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By Pam Montgomery, Feb 13 2016 07:21PM

Scientific studies have recently shown that the use of social media can increase stress for some people.

Whether it is divisive political or religious rants, passive-aggressive status updates, condescending memes, explicit photos and videos or even helpful (but plentiful) posts from your groups and pages, our newsfeeds can become overrun with posts that cause anxiety and stress to interrupt our otherwise peaceful days.

Has this happened to you? You're just going about your day, checking in on your friends on Facebook and you come across this across your friends photos from her most recent vacation to Paris or Bermuda or the park down the think to yourself, "Ugh, I wish I could afford take a vacation! Her life is so much more interesting than mine." Or, "OMG, she looks amazing and I still have baby food in my hair!"

Or, you come across some cleverly worded meme that is actually a veiled insult and you wonder, "Could that be aimed at me?" You don't think you've done anything to your friend, but....hmmm, maybe. "Why doesn't she just talk to me about it?"

...and your peace just flew out the door.

If you find that there are particular people, groups or pages that are spamming your newsfeed with negativity, there ARE steps you can take:

By Pam Montgomery, Feb 13 2016 07:08PM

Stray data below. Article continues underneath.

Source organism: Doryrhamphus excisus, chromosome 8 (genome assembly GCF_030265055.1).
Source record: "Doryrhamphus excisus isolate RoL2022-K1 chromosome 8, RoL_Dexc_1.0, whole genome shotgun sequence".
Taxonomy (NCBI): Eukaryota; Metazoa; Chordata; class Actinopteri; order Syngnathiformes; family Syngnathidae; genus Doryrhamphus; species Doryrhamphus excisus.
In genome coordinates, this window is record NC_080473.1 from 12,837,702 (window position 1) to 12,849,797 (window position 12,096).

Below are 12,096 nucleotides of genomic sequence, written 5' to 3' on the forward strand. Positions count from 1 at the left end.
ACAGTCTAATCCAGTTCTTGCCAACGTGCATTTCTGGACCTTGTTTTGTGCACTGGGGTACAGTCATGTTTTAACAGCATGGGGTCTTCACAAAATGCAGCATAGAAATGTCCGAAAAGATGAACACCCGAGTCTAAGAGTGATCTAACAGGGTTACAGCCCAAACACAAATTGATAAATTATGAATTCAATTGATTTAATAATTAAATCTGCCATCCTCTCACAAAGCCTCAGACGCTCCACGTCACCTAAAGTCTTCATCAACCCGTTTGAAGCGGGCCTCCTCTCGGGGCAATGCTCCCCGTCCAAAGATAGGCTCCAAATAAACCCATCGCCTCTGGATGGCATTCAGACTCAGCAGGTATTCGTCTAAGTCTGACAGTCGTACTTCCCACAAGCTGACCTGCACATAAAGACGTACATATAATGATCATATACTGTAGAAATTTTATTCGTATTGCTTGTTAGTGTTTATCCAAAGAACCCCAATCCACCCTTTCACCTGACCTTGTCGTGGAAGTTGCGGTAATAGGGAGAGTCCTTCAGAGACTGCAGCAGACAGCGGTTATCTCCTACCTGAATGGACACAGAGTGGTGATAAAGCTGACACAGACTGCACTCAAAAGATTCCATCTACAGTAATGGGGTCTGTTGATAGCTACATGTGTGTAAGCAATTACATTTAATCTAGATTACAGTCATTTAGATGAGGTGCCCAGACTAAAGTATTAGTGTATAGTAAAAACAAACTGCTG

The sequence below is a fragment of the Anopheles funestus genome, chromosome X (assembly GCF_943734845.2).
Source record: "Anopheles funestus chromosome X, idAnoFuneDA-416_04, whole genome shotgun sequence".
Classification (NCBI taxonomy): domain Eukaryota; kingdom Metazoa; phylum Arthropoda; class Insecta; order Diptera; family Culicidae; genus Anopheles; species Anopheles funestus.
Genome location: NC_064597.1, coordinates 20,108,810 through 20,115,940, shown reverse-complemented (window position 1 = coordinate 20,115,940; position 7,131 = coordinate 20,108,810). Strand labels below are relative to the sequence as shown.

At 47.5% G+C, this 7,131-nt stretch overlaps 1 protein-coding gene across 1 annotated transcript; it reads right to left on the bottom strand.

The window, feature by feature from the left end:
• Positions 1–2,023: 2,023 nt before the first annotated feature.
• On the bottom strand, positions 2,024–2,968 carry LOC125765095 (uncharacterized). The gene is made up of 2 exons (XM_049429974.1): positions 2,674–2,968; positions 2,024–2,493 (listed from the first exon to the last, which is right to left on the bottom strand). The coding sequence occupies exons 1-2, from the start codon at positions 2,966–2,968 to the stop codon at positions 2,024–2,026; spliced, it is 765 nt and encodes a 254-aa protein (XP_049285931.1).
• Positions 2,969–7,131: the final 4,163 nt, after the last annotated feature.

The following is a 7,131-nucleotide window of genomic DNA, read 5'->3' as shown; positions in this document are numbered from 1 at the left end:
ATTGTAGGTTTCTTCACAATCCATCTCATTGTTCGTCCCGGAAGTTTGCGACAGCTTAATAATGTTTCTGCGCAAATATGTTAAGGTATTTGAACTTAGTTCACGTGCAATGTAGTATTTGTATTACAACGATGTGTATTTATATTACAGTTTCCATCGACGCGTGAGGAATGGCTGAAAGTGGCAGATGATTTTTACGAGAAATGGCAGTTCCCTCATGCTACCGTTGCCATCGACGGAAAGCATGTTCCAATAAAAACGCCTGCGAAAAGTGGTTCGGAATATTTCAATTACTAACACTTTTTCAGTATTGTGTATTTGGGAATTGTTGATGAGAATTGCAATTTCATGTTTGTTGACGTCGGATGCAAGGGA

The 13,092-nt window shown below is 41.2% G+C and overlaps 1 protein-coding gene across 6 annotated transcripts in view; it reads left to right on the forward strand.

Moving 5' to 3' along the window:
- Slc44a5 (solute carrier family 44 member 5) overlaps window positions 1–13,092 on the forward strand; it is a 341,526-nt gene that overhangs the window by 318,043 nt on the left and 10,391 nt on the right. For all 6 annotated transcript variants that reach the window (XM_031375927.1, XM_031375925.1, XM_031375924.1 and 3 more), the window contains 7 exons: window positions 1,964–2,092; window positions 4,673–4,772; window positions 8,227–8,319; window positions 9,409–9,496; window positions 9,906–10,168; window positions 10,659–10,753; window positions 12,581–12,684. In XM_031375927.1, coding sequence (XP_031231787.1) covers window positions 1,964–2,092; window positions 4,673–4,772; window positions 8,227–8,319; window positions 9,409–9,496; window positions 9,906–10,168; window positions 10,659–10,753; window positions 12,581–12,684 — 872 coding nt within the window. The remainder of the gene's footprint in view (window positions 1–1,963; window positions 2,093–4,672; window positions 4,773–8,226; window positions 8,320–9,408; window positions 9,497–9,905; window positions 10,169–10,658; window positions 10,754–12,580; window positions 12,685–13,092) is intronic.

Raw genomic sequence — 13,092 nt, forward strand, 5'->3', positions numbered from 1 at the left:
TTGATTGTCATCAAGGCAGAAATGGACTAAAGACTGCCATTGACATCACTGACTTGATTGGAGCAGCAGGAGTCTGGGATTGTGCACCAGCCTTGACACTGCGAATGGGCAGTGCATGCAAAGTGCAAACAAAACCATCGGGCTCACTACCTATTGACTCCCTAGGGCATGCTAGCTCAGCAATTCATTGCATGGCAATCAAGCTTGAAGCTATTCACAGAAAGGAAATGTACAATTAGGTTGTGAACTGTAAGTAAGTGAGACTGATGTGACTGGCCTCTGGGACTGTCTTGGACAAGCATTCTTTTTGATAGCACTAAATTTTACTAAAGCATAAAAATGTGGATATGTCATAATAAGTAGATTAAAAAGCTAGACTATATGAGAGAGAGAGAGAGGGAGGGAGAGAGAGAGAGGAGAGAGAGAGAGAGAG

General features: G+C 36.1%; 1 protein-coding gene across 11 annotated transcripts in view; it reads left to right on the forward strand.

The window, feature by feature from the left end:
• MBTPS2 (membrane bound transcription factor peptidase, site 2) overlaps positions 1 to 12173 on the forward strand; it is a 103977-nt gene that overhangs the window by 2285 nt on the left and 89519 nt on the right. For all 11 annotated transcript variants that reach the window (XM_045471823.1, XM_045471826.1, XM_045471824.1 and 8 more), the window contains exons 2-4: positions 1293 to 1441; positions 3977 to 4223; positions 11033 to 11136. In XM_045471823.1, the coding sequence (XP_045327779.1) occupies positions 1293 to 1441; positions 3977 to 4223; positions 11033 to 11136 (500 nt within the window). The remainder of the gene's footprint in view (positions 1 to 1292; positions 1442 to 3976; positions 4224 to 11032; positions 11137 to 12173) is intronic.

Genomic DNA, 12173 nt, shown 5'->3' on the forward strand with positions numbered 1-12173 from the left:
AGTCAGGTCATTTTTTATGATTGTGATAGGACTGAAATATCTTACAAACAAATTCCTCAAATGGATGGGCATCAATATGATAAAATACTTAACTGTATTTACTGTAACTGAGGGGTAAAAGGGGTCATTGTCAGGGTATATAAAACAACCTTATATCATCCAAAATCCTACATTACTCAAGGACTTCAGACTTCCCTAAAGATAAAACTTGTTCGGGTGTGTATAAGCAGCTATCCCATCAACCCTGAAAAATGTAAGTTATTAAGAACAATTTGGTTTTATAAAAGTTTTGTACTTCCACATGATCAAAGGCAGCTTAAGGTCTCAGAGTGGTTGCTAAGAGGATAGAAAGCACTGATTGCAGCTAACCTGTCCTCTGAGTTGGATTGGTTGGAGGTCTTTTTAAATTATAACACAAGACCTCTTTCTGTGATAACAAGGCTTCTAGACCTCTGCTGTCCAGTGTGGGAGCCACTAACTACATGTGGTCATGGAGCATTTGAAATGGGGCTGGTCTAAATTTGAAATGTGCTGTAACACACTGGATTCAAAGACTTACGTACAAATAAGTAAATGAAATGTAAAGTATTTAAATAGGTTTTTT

It may be months, even years, since the last time you spoke with your therapist. You had a good experience, learned skills to cope with your struggles, overcame some hurtful things and gained valuable insights.

I could be that you stopped therapy knowing that you would need to return at some point or that you and your therapist agreed that you were doing well enough to gradually scale back and, eventually, complete therapy altogether.

So, how do you know if it might be wise to check back in with your therapist, even after some time has passed since your last appointment?

Here are some indicators that it might be wise to schedule appointment:

By Pam Montgomery, Feb 13 2016 05:41PM

"I'm an adult! Why do I feel like I'm walking around acting like a child in an adult's body?" or

"Why do I feel like I've been stuck at age 18 for the last 20 years?"

I hear it over and over again, women are struggling to live their lives as adults, with balance, with confidence.

In fact, more and more, research supports the notion of a newly defined developmental stage called adultescence, which is the stage between adolescent and adulthood that seems to be a growing phenomenon. However, this isn't what I'm seeing with my clients. Instead, like many counselors, I see women who are stuck living and believing as a child, not due to over-controlling, hover parents as is the case with adultescence, but as a result of the trauma of childhood abuse.

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I Just Can't Take It Anymore: A Guide to Dealing With Your Overstressed Life"!